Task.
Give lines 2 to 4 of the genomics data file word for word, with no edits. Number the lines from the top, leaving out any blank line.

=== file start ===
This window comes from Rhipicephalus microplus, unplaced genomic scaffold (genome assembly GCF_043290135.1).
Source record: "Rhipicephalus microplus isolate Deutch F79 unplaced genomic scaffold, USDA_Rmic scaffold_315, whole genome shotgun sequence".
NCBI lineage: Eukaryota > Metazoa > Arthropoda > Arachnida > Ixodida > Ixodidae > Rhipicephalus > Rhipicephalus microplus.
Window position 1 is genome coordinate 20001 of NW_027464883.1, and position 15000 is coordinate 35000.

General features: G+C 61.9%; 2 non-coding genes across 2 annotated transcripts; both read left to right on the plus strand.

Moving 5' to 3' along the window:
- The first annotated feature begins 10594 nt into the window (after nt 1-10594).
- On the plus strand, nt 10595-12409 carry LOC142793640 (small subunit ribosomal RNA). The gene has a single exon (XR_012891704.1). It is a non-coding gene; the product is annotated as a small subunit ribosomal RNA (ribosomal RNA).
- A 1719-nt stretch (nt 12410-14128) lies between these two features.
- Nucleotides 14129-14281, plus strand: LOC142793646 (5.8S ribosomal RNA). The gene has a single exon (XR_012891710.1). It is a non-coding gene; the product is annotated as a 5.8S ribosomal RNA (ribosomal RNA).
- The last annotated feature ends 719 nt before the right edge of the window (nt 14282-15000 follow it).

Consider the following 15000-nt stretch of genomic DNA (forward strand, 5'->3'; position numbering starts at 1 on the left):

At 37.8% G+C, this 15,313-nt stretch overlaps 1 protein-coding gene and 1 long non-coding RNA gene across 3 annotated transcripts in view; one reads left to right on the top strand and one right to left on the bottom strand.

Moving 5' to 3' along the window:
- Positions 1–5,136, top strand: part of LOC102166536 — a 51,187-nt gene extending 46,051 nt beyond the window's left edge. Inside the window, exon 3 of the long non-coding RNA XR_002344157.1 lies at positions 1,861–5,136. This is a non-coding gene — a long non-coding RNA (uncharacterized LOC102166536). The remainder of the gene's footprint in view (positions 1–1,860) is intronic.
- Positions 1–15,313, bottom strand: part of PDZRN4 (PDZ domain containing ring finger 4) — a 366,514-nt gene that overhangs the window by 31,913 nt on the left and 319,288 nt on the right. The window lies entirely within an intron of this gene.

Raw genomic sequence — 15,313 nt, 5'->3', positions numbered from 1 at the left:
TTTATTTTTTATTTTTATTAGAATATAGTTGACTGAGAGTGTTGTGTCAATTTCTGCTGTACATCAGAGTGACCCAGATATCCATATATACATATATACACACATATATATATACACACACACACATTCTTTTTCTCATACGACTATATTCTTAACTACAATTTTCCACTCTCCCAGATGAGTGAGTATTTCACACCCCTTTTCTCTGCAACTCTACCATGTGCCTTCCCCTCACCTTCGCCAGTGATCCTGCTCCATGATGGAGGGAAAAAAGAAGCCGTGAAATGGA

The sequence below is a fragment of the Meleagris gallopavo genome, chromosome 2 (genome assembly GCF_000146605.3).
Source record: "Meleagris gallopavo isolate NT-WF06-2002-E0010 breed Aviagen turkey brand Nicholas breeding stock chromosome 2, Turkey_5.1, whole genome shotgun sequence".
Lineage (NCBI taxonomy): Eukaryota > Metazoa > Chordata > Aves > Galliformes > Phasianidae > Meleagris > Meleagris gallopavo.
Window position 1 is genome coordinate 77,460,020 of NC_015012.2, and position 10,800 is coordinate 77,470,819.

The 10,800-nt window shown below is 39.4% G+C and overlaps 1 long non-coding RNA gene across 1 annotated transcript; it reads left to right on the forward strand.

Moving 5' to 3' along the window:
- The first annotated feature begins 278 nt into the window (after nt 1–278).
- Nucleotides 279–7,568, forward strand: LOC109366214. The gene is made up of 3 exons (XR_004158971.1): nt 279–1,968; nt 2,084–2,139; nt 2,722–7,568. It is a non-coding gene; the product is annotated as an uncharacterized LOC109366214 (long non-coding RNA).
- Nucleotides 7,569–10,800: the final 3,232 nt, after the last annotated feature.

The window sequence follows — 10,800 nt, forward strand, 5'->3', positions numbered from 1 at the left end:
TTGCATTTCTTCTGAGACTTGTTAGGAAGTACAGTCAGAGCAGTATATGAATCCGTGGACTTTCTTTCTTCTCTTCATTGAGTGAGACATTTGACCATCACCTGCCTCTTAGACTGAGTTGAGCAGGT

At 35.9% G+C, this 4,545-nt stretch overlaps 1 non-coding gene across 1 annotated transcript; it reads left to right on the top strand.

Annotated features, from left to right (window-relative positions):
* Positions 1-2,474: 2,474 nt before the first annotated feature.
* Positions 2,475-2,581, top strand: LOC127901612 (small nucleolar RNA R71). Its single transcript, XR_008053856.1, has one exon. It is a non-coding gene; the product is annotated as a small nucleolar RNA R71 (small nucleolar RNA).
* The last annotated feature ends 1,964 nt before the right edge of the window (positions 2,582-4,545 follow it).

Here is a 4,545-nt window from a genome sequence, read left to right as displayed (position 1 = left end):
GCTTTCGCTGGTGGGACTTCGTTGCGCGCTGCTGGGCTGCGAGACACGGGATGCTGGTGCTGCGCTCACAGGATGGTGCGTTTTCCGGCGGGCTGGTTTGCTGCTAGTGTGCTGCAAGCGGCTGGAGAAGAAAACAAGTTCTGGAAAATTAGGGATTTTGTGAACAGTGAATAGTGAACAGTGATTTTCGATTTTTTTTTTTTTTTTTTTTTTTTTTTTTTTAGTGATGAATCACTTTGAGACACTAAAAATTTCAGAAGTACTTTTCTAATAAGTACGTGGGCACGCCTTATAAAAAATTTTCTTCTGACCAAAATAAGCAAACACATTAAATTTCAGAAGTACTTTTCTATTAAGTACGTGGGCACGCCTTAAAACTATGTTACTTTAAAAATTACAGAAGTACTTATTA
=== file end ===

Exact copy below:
Source record: "Rhipicephalus microplus isolate Deutch F79 unplaced genomic scaffold, USDA_Rmic scaffold_315, whole genome shotgun sequence".
NCBI lineage: Eukaryota > Metazoa > Arthropoda > Arachnida > Ixodida > Ixodidae > Rhipicephalus > Rhipicephalus microplus.
Window position 1 is genome coordinate 20001 of NW_027464883.1, and position 15000 is coordinate 35000.